In Lipe v. RailwayCompany, 123 S.C. 515, 116 S.E., 101, 30 A.L.R., 248, it was said: "A conclusion as to either of the points indicated (similar to the questions presented here), necessarily involves the determination of a question of mixed law and fact, but the result of such determination by the Circuit Judge is essentially a finding of fact which this Court has no power to review, unless wholly unsupported by evidence or manifestly influenced or controlled by error of law."Summary of this case from Wiggins Sons, Inc., v. Ford Motor Co.
February 26, 1923.
Before TOWNSEND, J., Richland, July, 1922. Affirmed.
Action by Carrie E. Lipe, as administratrix of the estate of William F. Lipe, deceased, against the Carolina, Clinchfield Ohio Railway Company. From an order refusing to vacate the service of summons, defendant appeals.
Messrs. F. Barron Grier and J.B.S. Lyles, for appellant, cite: Defendant a Virginia corporation: 82 S.C. 127; 84 S.C. 318. Courts of South Carolina have no jurisdiction over the defendant, a foreign corporation not domesticated, where the cause of action arose in North Carolina: 251 U.S. 373; 204 U.S. 8; 236 U.S. 115; 66 L.Ed., 224. If defendant had become domesticated question would be different: 243 U.S. 610; 66 L.Ed., 102. S.C., decisions on the point: 93 S.C. 102; 61 S.C. 361; 66 S.C. 328; 107 U.S. 299; 48 S.C. 65; 73 S.C. 526; 109 S.C. 326; 112 S.C. 332. In other jurisdictions: 226 Fed., 893; 76 Ala., 388; 227 U.S. 218; 243 U.S. 264; 205 U.S. 364; 205 U.S. 330; 244 U.S. 49; 246 U.S. 79. Court had no jurisdiction of the subject matter: 32 S.C. 319; 37 S.C. 406.
Messrs. Tompkins, Barnett McDonald, for respondent, cite: Foreign corporation doing business in South Carolina through agents, is amenable to jurisdiction of State Court on transitory cause of action: 66 L.Ed., 224; Code Proc. 1912, Secs. 184, 461; 66 L.Ed., 102; 72 S.C. 482; 35 S.C. 372; 170 U.S. 100; 197 U.S. 229; 61 S.C. 360; 14 C.J., 1384. What constitutes "doing business": 238 U.S. 184; 205 U.S. 531; 234 U.S. 519.
February 26, 1923. The opinion of the Court was delivered by
The plaintiff is a resident of this state, the defendant a Virginia corporation, and the cause of action a tort. The action is for damages on account of the alleged wrongful death of the plaintiff's intestate, who was fatally injured in the State of North Carolina while in the employ of the defendant as a conductor. The summons and complaint were served on certain persons at Spartanburg, S.C. who, as plaintiff contends, were then agents of the defendant in this state. The defendant entered a special appearance and moved to vacate the service. From an order of Hon. W.H. Townsend, Circuit Judge, refusing that motion, the defendant appeals. The notice, embodying the grounds of said motion, and the order of the Circuit Judge, will be reported.
Error is imputed to the Circuit Court (exceptions 4 to 7 inclusive) in finding and holding (1) that the defendant was doing business in South Carolina, (2) that the persons served with process were agents of the defendant, and (3) that the plaintiff was a resident of the state within the meaning of Section 461 of the Code of Civil Procedure of 1912. A conclusion as to either of the points indicated necessarily involves the determination of a question of mixed law and fact, but the result of such determination by the Circuit Judge is essentially a finding of fact which this Court has no power to review, unless wholly unsupported by evidence or manifestly influenced or controlled by error of law. Hester v. Raisin Fertilizer Co., 33 S.C. 609, 12 S.E., 563; Pollock v. Ass'n, 48 S.C. 65, 25 S.E., 977, 59 Am. St. Rep., 695; Jenkins v. Penn. Bridge Co., 73 S.C. 526, 53 S.E., 991; McSwain v. Grain Provision Co., 93 S.C. 103, 76 S.E., 117, Ann. Cas. 1914B, 981. We are of the opinion that the findings of the Circuit Court that defendant was "doing business" within the state ( St. Louis S.W.R. Co. v. Alexander, 227 U.S. 218, 33 Sup. Ct., 245, 57 L.Ed., 486, Ann. Cas., 1915B, 77; Reynolds v. Mo., K T. Ry., 224 Mass. 379, 113 N.E., 413, 255 U.S. 565, 41 Sup. Ct., 446, 65 L.Ed., 788; St. Louis S.F. Ry. Co. v. Sizemore, 53 Tex. Civ. App. 491, 116 S.W. 403; Wichita Falls Ry. Co. v. Puckett, 53 Okla. 463, 157 Pac., 112; McNeill v. Electric Storage Battery Co., 109 S.C. 326, 96 S.E., 134; and see generally Blue Ridge Power Co. v. So. Ry. Co. et al., 115 S.E., 306, recently filed); that the persons served were agents of the defendant ( Carter v. So. Ry. Co., 100 S.C. 414, 84 S.E., 999; Calhoun Mills v. Black Diamond Collieries, 112 S.C. 332, 99 S.E., 821; Jenkins v. Penn. Bridge Co., supra); and that the plaintiff was a resident of the state ( Pollock v. Ass'n, supra; Howard v. Nashville, etc., Ry. Co., 133 Tenn., 19, 179 S.W. 380, L.R.A., 1916B, 794, Ann. Cas., 1917A, 844) — cannot be said to be wholly without evidence to support them or manifestly attributable to an erroneous conception or application of the law. The assignments of error as to the foregoing findings must therefore be overruled.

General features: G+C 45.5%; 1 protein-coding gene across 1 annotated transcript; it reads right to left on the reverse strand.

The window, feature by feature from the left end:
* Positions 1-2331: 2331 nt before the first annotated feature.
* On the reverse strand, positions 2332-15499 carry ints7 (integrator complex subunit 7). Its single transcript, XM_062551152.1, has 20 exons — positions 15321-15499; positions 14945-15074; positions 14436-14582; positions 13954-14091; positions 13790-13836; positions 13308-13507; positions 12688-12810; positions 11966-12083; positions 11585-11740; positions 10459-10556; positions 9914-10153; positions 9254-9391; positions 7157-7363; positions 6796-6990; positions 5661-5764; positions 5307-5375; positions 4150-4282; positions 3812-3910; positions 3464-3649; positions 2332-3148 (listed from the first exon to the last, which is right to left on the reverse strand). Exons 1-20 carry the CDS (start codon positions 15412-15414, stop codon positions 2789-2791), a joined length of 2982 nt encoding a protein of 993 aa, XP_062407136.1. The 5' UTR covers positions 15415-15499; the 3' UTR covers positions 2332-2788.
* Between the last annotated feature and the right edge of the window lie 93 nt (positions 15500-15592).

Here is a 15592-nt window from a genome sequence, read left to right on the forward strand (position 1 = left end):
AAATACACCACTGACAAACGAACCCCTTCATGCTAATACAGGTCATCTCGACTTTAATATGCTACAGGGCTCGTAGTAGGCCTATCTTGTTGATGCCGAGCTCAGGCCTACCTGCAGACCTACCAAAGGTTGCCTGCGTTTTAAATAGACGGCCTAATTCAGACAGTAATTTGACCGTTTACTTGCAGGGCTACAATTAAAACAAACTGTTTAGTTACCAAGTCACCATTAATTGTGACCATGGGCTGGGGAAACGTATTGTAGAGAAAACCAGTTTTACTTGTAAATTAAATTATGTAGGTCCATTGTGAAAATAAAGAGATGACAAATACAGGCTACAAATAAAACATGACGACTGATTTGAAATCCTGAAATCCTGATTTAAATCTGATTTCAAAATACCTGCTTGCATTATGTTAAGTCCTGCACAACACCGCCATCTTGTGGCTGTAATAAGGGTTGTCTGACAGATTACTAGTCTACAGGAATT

But, even if it be conceded that the defendant was doing business within the state and that the persons served with process were its agents, appellant contends that their agency must be limited to actions which arise out of the business transacted in South Carolina. It insists that, since the defendant was not authorized or licensed to do business in South Carolina and had not consented to subject itself to the jurisdiction of the State Courts by complying with the local laws, any other conclusion would do violence to its rights under the Federal Constitution. The plaintiff's cause of action owes its origin to business transacted in North Carolina and has no relation to any business transacted in South Carolina, and for that reason appellant says the service was invalid.
For that proposition, it is forcefully argued, two decisions of the Supreme Court of the United States furnish conclusive authority. They are Old Wayne Mut. Life Ass'n v. McDonough, 204 U.S. 8, 27 Sup. Ct., 236, 51 L.Ed., 345, and Simon v. Southern R. Co., 236 U.S. 115, 35 Sup. Ct., 255, 59 L.Ed., 492. The scope and effect of these decisions cannot be more clearly stated than in the language of Judge Cardoza, in the case of Bagdon v. Philadelphia R. Coal I. Co., 217 N.Y., 432, 111 N.E., 1075, L.R.A., 1916F, 407, Ann. Cas., 1918A, 389: